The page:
In the end, however, Justice Kennedy left these experts at the altar. One term after he retired, the Supreme Court in Rucho v. Common Cause rejected simulated redistricting tools as a source of judicially manageable standards for the detection of partisan gerrymanders. Instead, the Court held that no clear line could be drawn between an acceptable and unacceptable level of partisanship in redistricting--and that constitutional challenges to partisan gerrymanders therefore did not present a justiciable question.
But simulated redistricting tools may still have a promising future. Although federal courts may not use these algorithms (or, indeed, any other technique) to overturn partisan gerrymanders, these algorithms can still help to identify racial gerrymanders. Since at least the 1960s, the Supreme Court has held that racially motivated redistricting not only presents a justiciable legal question, but also violates the Constitution.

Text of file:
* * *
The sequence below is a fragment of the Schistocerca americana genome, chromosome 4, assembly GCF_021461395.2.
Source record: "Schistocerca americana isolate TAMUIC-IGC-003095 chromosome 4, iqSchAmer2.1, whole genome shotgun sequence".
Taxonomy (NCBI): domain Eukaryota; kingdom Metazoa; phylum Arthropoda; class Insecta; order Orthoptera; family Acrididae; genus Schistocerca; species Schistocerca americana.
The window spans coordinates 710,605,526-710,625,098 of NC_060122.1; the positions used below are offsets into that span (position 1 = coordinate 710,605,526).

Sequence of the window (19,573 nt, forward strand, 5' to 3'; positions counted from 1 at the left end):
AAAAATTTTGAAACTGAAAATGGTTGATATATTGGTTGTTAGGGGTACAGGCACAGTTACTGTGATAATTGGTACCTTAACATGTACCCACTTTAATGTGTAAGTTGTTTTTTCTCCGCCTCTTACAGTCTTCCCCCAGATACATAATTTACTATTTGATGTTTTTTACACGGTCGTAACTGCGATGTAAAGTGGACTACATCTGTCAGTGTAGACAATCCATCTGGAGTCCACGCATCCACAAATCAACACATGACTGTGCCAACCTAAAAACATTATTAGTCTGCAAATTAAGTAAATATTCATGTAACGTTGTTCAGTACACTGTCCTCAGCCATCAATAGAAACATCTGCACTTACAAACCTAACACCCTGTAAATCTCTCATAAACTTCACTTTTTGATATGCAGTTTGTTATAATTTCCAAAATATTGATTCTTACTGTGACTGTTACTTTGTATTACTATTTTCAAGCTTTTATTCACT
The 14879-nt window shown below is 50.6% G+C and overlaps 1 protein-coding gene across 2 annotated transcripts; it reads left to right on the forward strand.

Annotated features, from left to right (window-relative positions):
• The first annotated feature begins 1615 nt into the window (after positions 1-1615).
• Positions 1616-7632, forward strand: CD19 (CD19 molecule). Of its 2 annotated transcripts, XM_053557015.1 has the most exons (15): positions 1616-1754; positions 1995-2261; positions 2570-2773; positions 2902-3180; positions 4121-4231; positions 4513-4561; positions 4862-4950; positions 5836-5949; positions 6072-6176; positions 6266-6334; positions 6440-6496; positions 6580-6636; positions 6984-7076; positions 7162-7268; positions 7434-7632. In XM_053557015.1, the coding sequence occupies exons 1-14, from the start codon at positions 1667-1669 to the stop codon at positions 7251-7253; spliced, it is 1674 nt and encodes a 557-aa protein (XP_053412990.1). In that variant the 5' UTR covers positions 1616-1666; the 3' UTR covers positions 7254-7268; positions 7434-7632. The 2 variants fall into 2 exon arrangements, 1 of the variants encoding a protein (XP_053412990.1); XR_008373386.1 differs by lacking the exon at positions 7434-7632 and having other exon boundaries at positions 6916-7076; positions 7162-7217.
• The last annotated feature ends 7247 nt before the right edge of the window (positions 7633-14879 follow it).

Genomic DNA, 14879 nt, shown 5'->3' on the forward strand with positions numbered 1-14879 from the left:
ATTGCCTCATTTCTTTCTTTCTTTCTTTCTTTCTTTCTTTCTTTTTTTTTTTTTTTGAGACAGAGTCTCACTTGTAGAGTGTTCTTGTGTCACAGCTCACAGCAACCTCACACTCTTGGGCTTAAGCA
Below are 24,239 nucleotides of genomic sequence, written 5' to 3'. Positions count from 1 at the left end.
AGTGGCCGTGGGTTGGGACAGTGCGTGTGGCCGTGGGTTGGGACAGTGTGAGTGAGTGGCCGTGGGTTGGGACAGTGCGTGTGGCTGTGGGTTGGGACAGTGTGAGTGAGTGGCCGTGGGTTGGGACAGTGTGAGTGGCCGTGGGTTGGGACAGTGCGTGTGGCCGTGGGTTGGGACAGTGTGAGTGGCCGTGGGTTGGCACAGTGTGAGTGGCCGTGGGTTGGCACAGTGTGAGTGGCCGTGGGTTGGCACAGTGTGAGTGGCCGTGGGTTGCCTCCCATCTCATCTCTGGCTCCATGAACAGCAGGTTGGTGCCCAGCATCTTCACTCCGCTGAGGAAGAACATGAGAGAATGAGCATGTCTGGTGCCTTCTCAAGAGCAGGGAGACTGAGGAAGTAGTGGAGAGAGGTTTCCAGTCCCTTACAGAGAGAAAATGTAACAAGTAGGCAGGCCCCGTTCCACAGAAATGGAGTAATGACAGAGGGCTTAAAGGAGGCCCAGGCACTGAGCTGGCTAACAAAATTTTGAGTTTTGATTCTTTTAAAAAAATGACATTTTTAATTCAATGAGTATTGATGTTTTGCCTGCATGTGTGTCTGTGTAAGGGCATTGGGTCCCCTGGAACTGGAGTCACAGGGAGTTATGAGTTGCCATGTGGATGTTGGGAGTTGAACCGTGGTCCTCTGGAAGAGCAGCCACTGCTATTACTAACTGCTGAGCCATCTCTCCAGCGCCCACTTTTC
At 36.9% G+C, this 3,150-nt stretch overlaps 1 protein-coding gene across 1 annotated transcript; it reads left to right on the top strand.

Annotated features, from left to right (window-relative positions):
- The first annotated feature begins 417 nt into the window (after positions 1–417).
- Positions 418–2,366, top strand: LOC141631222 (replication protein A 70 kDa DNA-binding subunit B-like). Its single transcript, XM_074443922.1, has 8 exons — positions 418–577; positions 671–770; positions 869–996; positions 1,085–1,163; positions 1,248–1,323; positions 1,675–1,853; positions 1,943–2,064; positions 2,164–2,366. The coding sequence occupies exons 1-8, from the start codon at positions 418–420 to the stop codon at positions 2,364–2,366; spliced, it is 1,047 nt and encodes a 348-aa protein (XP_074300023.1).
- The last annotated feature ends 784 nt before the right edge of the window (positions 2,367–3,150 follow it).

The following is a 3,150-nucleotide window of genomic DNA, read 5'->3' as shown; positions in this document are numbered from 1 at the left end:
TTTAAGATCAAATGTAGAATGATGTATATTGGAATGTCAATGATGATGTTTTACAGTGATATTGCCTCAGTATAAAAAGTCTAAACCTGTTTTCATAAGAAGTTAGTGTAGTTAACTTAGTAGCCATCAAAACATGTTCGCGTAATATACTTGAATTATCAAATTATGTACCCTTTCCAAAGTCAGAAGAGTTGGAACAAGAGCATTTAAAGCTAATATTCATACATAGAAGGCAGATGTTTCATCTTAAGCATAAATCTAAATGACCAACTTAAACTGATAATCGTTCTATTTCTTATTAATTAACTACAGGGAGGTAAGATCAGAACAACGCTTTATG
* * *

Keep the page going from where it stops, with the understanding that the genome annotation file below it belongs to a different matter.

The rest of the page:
Unsurprisingly, detecting racial motive in the redistricting process presents much the same challenge as detecting political motive. State legislatures are usually guarded about the unconstitutional purpose behind their discriminatory legislation. Instead, they frequently obfuscate their intent by pointing to other, facially legitimate justifications for the district maps they produce. But simulated redistricting algorithms can control for these facially legitimate criteria. And just as a legislature's map can be compared to a set of automatically generated maps to uncover political bias, the same comparison can also be performed to identify unexplained racial bias.